New and Notable Titles

Article 12 / 14 , Vol 43 No 3 (Autumn)

New and Notable Titles

A selection of recent publications relating to parliamentary studies prepared with the assistance of the Library of Parliament (June 2020 – August 2020)

Cameron, Scott. “Policy Forum – Independent platform costing—Balancing the interests of the public and parties.” Canadian Tax Journal / Revue fiscale canadienne 68 (2): 491-504, 2020.

  • This article provides an evaluation of the design of independent election platform costing in Canada, as established by the Parliament of Canada Act and the operating decisions of the parliamentary budget officer. The author compares the balance struck between serving the interests of the public and the interests of political parties in Canada with the balance struck in the Netherlands and Australia. Although Canada’s legislation is tilted in favour of serving political parties, in practice the costing culture that evolved during the 2019 general election raised the level of debate and produced an amount of information comparable to what would be expected of a service designed to favour the public. The article concludes with a discussion of options for expanding the policy-costing service for future elections. Translation below

Chaplin, Steven. “The Attorney General Is Not the Legislature’s Legal Advisor.” Journal of Parliamentary and Political Law / Revue de droit parlementaire et politique 14 (1): 189, June/juin 2020.

  • …there is no circumstance under which an Attorney General should be considered the legal advisor to a legislature in this country. To so consider the office is to blur the separation of powers in Canada, and to undermine the independence of legislatures (including the House of Commons and the Senate)…

Collignon, Sofia, Rüdig, Wolfgang. “Harassment and intimidation of parliamentary candidates in the United Kingdom.” The Political Quarterly 91 (2): 422-29, April–June 2020.

The use of political violence to attain political goals has long been a source of concern. Once thought to be exclusive to countries with high levels of general violence, recent evidence suggests that harassment and intimidation of political elites in the UK is more widespread than previously thought. Using data from the 2017 general election candidate survey, the authors find that four in every 10 candidates experienced at least one type of harassment. Evidence suggests that women and young candidates are more likely to suffer from harassment and intimidation. The authors conclude by formulating an agenda for future research, focussing, in particular, on the perception of harassment and the effect of harassment on political careers.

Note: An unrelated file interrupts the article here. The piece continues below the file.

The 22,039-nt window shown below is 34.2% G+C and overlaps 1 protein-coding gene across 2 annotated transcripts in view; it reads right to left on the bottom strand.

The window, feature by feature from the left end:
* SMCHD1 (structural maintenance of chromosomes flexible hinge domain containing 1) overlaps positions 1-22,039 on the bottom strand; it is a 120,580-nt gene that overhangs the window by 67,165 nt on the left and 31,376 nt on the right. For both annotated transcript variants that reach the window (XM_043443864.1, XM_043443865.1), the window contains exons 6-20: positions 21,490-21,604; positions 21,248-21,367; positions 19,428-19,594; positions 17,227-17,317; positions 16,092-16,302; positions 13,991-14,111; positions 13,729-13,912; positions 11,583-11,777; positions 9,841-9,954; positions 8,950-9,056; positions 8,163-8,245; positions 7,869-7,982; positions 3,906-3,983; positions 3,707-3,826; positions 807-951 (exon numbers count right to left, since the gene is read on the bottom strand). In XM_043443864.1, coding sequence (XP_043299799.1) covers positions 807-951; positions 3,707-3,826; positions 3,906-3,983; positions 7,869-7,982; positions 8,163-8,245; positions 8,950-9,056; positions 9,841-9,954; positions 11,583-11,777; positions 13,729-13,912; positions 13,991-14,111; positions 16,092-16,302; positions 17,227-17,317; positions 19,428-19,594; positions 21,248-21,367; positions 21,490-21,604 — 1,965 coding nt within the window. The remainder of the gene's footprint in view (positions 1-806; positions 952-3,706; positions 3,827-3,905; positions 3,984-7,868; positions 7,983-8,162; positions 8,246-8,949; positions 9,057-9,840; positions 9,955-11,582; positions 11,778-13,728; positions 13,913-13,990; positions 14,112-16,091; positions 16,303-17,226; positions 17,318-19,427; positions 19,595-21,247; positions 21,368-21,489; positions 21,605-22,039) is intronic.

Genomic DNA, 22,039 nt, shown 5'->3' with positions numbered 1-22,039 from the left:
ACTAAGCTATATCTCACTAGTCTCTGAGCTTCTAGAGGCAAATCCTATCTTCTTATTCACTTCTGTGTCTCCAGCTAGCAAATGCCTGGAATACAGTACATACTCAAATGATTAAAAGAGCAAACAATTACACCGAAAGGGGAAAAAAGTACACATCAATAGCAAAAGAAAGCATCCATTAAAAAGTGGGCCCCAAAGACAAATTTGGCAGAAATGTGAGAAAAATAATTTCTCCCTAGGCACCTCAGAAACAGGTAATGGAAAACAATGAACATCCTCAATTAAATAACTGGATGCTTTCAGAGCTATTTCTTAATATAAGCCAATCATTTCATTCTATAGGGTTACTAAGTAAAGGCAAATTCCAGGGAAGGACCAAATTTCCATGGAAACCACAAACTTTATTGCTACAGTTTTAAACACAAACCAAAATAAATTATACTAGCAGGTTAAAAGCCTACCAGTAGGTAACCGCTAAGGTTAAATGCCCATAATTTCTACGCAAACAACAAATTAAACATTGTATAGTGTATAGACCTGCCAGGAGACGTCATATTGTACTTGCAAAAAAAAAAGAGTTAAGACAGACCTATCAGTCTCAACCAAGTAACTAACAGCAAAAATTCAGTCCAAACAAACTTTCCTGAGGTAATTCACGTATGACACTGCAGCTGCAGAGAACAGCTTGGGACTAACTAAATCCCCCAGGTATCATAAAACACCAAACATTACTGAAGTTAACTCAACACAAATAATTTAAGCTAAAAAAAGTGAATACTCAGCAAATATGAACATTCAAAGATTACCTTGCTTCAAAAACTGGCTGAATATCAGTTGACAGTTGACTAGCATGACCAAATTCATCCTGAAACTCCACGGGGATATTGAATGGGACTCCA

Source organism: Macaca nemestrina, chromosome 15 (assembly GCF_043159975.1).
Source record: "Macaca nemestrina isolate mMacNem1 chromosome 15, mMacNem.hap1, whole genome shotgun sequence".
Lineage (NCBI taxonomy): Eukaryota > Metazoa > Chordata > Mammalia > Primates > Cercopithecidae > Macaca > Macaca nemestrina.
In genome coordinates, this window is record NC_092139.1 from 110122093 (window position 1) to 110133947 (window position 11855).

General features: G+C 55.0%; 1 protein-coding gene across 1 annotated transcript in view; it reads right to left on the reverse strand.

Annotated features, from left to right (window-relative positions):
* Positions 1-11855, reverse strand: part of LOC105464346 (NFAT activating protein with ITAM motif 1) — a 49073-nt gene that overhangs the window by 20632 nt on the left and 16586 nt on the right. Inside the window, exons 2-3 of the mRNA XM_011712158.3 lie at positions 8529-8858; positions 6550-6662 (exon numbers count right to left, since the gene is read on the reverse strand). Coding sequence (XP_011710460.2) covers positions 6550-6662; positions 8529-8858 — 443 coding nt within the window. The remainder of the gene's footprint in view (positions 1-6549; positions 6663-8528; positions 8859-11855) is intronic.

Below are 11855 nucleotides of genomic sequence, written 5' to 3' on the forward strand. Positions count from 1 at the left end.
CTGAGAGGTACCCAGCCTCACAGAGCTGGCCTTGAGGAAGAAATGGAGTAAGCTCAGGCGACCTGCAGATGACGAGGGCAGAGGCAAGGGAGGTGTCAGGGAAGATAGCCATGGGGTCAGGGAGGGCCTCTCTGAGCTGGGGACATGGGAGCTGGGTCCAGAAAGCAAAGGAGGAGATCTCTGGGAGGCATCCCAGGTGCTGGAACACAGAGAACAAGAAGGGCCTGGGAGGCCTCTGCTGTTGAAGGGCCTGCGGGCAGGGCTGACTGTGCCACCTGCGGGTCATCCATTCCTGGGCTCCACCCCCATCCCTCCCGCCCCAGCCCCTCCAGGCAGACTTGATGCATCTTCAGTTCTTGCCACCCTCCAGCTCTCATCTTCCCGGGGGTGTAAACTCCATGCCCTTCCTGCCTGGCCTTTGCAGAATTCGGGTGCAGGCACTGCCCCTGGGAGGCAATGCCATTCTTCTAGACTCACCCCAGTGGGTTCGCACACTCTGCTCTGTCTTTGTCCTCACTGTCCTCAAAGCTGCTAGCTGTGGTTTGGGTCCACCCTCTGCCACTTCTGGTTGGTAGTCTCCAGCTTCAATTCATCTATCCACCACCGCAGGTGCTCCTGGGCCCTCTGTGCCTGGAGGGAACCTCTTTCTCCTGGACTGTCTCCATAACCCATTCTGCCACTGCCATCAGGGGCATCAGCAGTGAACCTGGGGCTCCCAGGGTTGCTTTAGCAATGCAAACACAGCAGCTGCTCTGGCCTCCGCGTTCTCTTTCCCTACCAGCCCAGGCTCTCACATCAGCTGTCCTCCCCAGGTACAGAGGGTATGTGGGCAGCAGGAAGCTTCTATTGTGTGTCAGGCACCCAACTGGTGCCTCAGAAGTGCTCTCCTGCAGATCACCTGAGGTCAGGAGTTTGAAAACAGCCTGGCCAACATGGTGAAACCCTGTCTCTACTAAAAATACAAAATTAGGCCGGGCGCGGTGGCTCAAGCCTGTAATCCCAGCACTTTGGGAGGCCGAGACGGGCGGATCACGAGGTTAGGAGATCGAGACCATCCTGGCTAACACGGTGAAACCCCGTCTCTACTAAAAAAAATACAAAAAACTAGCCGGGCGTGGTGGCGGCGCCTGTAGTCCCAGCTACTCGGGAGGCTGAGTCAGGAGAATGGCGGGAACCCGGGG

Cottrill, Ed. “When Is executive lawmaking constitutional in Canada?” Journal of Parliamentary and Political Law / Revue de droit parlementaire et politique 14 (2) : 383, July/juillet 2020.

  • …the amount of law created by the executive, following the expansion of the administrative state in the first half of the twentieth century, now ‘vastly exceeds’ that created by the legislative branch.

Hall, B. Thomas. “Taming the power to prorogue parliament.” Journal of Parliamentary and Political Law / Revue de droit parlementaire et politique 14 (2): 415, July/juillet 2020.

  • …the UK Parliament has not been the only legislature to experience an abuse of the power to prorogue. Canadians will remember that Governor General Michaëlle Jean prorogued their Parliament from December 4, 2008, until January 26, 2009, on the advice of Conservative Prime Minister Stephen Harper for the purpose of avoiding a vote of no confidence…this paper follows up on the 2009 incident by taking a new look at the power of prorogation in Canada to determine whether it can be restrained by an Act of Parliament so as to reduce the opportunities for a Government to abuse that power…

Hoult, Coin. “Inclusion of provincial governments as ‘third parties’ in federal campaigns.” Journal of Parliamentary and Political Law / Revue de droit parlementaire et politique 14 (2): 345, July/juillet 2020.